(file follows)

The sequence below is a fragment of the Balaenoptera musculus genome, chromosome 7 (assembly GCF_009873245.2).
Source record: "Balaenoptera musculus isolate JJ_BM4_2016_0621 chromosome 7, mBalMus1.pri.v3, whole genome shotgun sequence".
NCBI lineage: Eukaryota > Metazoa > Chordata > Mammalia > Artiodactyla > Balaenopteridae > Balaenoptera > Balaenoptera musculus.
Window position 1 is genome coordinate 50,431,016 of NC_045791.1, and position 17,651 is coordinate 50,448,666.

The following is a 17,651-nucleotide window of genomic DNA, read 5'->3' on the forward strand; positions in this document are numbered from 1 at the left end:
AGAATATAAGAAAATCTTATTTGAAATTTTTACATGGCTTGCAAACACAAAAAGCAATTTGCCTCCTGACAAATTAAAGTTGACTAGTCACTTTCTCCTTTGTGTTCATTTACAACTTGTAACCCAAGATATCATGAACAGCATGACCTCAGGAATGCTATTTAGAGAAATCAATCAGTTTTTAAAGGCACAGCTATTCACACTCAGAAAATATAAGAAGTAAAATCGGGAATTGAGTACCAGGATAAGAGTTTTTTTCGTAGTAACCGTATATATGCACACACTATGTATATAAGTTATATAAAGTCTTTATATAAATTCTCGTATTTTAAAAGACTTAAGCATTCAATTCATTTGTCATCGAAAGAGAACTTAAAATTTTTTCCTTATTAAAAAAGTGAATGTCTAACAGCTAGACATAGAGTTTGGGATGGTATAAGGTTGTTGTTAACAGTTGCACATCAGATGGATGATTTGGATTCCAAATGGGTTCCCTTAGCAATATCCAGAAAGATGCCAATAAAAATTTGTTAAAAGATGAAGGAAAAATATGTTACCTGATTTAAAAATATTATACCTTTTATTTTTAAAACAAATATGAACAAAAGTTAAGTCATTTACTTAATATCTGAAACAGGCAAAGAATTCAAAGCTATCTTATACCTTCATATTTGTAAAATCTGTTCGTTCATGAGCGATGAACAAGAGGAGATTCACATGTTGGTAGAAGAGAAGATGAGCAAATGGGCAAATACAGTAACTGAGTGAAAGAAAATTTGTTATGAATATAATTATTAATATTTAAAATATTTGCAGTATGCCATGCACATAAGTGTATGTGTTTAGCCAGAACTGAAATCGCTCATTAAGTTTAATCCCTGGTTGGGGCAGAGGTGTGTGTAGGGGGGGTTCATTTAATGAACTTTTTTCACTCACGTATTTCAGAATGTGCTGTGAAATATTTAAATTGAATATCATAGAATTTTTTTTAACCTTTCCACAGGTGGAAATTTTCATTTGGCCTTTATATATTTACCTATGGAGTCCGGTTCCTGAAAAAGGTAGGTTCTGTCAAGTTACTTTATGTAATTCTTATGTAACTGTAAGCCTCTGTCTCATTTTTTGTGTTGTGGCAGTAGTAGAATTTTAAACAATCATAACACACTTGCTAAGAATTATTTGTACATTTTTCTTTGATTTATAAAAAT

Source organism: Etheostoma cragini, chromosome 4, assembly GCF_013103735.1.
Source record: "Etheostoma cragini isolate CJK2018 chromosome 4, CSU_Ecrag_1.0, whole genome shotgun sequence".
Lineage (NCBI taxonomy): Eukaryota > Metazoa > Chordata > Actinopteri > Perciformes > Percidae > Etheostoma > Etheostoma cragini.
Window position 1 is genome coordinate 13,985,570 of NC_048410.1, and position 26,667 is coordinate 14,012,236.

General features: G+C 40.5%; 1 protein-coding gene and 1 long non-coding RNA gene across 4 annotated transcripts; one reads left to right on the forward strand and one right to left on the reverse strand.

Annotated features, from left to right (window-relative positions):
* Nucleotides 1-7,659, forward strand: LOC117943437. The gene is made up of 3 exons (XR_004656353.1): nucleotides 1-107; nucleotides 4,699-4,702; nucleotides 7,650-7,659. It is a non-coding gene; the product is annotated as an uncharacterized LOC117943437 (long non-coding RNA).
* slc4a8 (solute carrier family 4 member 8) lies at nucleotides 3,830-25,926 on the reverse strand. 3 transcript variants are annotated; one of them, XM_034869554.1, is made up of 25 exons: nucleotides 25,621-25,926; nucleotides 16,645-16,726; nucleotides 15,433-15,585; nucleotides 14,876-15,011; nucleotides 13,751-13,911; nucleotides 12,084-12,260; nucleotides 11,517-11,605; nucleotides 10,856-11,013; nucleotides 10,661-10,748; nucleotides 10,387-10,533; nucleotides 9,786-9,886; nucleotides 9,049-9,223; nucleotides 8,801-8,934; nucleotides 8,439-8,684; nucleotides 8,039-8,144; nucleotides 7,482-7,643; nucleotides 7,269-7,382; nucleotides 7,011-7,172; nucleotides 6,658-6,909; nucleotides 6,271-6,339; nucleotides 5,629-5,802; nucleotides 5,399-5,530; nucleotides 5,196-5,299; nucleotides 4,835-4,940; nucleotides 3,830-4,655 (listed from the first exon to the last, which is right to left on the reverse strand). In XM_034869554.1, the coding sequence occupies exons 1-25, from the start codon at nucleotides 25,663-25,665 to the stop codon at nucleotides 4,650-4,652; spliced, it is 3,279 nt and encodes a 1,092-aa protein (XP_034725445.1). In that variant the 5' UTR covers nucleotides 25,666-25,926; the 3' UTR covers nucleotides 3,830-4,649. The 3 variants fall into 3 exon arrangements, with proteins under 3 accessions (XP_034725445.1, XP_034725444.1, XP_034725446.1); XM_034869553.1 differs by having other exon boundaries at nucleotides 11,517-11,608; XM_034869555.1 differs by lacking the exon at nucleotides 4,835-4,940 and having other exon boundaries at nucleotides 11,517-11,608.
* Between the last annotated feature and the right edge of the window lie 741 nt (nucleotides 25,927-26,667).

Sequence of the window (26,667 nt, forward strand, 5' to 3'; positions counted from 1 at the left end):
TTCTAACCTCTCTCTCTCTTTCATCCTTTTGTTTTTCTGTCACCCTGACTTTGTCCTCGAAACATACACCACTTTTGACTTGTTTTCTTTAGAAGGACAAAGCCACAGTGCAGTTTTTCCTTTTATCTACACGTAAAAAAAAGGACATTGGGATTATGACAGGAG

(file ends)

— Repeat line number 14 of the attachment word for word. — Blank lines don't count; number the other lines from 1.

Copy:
* slc4a8 (solute carrier family 4 member 8) lies at nucleotides 3,830-25,926 on the reverse strand. 3 transcript variants are annotated; one of them, XM_034869554.1, is made up of 25 exons: nucleotides 25,621-25,926; nucleotides 16,645-16,726; nucleotides 15,433-15,585; nucleotides 14,876-15,011; nucleotides 13,751-13,911; nucleotides 12,084-12,260; nucleotides 11,517-11,605; nucleotides 10,856-11,013; nucleotides 10,661-10,748; nucleotides 10,387-10,533; nucleotides 9,786-9,886; nucleotides 9,049-9,223; nucleotides 8,801-8,934; nucleotides 8,439-8,684; nucleotides 8,039-8,144; nucleotides 7,482-7,643; nucleotides 7,269-7,382; nucleotides 7,011-7,172; nucleotides 6,658-6,909; nucleotides 6,271-6,339; nucleotides 5,629-5,802; nucleotides 5,399-5,530; nucleotides 5,196-5,299; nucleotides 4,835-4,940; nucleotides 3,830-4,655 (listed from the first exon to the last, which is right to left on the reverse strand). In XM_034869554.1, the coding sequence occupies exons 1-25, from the start codon at nucleotides 25,663-25,665 to the stop codon at nucleotides 4,650-4,652; spliced, it is 3,279 nt and encodes a 1,092-aa protein (XP_034725445.1). In that variant the 5' UTR covers nucleotides 25,666-25,926; the 3' UTR covers nucleotides 3,830-4,649. The 3 variants fall into 3 exon arrangements, with proteins under 3 accessions (XP_034725445.1, XP_034725444.1, XP_034725446.1); XM_034869553.1 differs by having other exon boundaries at nucleotides 11,517-11,608; XM_034869555.1 differs by lacking the exon at nucleotides 4,835-4,940 and having other exon boundaries at nucleotides 11,517-11,608.